- This is a short story based upon the events of The Trenton incident.
Kyle Lagrange hooked up his carabiner to the exterior of the Magellan. The proud ship was perhaps the greatest piece of military technology in human history, and was meant to revolutionize warfare as a whole.
"Ensign Lagrange," skipper Frederickson spoke over his comm, "we're getting ready for launch. Do one more scan of the ship's hull and report back." Lagrange closed out the comm channel. Kyle waved to the bridge, which towered over him by around 50 feet.
Kyle unclasped his carabiner and gradually made his way down his side of the ship. On the other side, another sailor was doing the same.
"No defects to report," Kyle said into his comm.
"Good. Lieutenant Harrison, redirect energy from the main railgun batteries to the ion propulsion systems," Frederickson said to the helmsman. Lagrange hooked up to the nearest hand-grip rung.
"Engine power up 35 percent," the Helmsman said, "preparing to activate the engines."
"Excellent. Lieutenant Lars, begin the un-docking protocol now," Frederickson ordered one of the two non-ship-board sailors. He swapped over to the ship's intercom system, "All hands, general stations. Prepare for immediate takeoff." Kyle braced himself. He knew that he would not be saved if he fell off of the ship's hull there would be no rescue. The hydraulic docking arms which held the Magellan in place unlocked, and moved away.
"Captain Frederickson, you're now free of the docking arms," Katie Lars reported.
"Excellent, excellent. Harrison, thrusters to max output," the skipper ordered. The ion propulsion engines glowed brighter, until they were a light blue, bordering white. The ship lurched forward, and immediately Kyle lost his grip on his rung. His carabiner line went taught, and his back was slammed against the hull of the Magellan.
"Shit!" he cussed aloud.
"Ensign Lagrange, report!" Frederickson said worriedly.
"My apologies, sir, I lost my grip," Kyle said, pulling himself back to the rung to which he was clinging.
"Ah, very good -- Ensign, what on Earth do you think you're doing!?" Frederickson shouted at someone in the background. There was some shouting, and gunshots.
"Captain? Captain, what's going on!?" Lagrange inquired, bewildered.
"Shit, he's got a bomb!" somebody in the background screamed. There was an inaudible explosion above. All of the oxygen in the bridge burned up, and the windows -- four-foot-thick panes of glass -- imploded. There was shouting throughout the comm system, and the ship shuddered. It veered towards the Earth, heading near-dead-on to the middle of the Pacific ocean many miles below.
Kyle swapped comm frequencies.
"Holy shit, Kate! What the fuck is going on?" John Williams screamed.
"I don't know! The bridge explod--" there was a second explosion; the torpedo bay burst open. "Oh my God, it's going straight at the Earth! It'll burn up in the atmosphere!"
Kyle's eyes widened. "Oh fuck, no, no," he muttered. To his left was the Earth, just behind the jagged edges of the burst torpedo bay. He unclasped the carabiner, but held onto the support rung. Making a crude measurement, he could see another rung about thirty feet behind. Trying to angle his body as well as possible, he made his stomach parallel to the ship's hull, and let go of the rung.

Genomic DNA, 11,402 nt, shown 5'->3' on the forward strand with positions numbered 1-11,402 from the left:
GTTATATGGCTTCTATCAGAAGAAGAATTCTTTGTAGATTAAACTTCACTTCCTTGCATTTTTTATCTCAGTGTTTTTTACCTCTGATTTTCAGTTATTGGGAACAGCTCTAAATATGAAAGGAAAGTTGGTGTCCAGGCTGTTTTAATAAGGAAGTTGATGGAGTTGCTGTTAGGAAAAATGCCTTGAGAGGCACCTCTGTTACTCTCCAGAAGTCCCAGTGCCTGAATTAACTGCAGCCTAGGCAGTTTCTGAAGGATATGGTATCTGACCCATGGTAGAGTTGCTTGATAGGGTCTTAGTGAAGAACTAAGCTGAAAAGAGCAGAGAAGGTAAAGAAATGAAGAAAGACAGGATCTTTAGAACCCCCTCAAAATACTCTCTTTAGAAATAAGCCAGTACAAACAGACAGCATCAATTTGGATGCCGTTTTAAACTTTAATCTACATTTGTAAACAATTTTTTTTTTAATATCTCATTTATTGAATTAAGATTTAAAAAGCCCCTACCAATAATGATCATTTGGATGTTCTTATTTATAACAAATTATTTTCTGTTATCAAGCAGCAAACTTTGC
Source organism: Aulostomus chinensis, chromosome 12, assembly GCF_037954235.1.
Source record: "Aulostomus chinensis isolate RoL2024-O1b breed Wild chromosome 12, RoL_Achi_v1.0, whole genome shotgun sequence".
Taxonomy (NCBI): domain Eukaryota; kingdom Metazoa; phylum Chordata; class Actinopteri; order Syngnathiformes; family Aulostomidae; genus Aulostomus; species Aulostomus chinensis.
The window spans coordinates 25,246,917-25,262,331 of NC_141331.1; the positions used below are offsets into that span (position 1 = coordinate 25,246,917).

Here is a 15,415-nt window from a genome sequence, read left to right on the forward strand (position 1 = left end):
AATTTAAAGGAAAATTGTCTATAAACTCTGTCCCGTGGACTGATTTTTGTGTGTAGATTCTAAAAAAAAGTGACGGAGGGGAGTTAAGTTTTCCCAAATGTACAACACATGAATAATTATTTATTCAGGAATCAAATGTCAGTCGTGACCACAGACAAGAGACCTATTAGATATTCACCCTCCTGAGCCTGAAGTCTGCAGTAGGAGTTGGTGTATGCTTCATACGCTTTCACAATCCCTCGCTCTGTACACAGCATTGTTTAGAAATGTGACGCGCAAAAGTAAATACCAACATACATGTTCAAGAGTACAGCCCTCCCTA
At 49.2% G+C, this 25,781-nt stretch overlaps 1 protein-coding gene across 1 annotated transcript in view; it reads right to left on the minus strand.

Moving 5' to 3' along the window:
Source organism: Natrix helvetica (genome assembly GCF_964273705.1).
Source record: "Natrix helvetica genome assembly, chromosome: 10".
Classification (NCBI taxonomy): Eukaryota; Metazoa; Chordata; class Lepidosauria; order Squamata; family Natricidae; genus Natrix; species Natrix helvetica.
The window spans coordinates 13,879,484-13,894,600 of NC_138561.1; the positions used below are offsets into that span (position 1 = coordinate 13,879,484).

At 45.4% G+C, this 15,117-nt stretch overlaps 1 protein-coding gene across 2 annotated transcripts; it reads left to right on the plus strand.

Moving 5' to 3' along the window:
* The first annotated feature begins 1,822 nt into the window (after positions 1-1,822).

"Kate, we need to do something!" John said, aghast.
"No, John, don't! There's nothing we can do now." Kate returned. Kyle held out his arm as the rung came closer. He grasped it, and adjusted his body for the next jump. He let go, and drifted further down the hull of the ship. But he was still "losing ground", as the saying goes.
"But, it's our obligation as fellow sailors!" John tried to get some leverage with the dedication to comrades in arms, but Kate was not budging.
"I'm not going to kill myself. If you go out there, that's just one more person dead." Katie reasoned.
Kyle noticed the next grab was much rougher than the previous; his body swung around like it was on a pivot. The ship was moving faster. And it had begun to penetrate the atmosphere, as a shade of red engulfed the bow.
"Fuck." Kyle said simply, looking at the space station which was seemingly getting smaller. He began to think of his family. His children. Their dead mother. He couldn't bear to leave them orphaned. He maneuvered his feet, and pushed off the rung.
Finally, the ion engines passed close by. By this point, Kyle had lost the space station's signal, and the space station continued to get smaller and smaller. He swapped frequencies and immediately heard the crew of his ship screaming in terror as the atmosphere dissolved them.
Every second, that fate came closer to him as well. The Earth got larger, and the station got smaller. With no warning, the pull of the Earth grew, and it was evident to Kyle that his death was near-at-hand.
"No! God, No!" He said, tears welling up at the corners of his eyes. "Why? Christ, why?"
He could feel friction, like sandpaper against the outside of his space suit. Parts of the suit pulled away, and the feeling of coarse sandpaper got worse and worse, and began to turn into heat. His whole body was engulfed utter pain and heat like none he had ever felt before. He couldn't even make conscious thoughts form. His teeth shattered as his jaw locked up from pain. Skin began to melt. Finally, his whole body was disintegrated.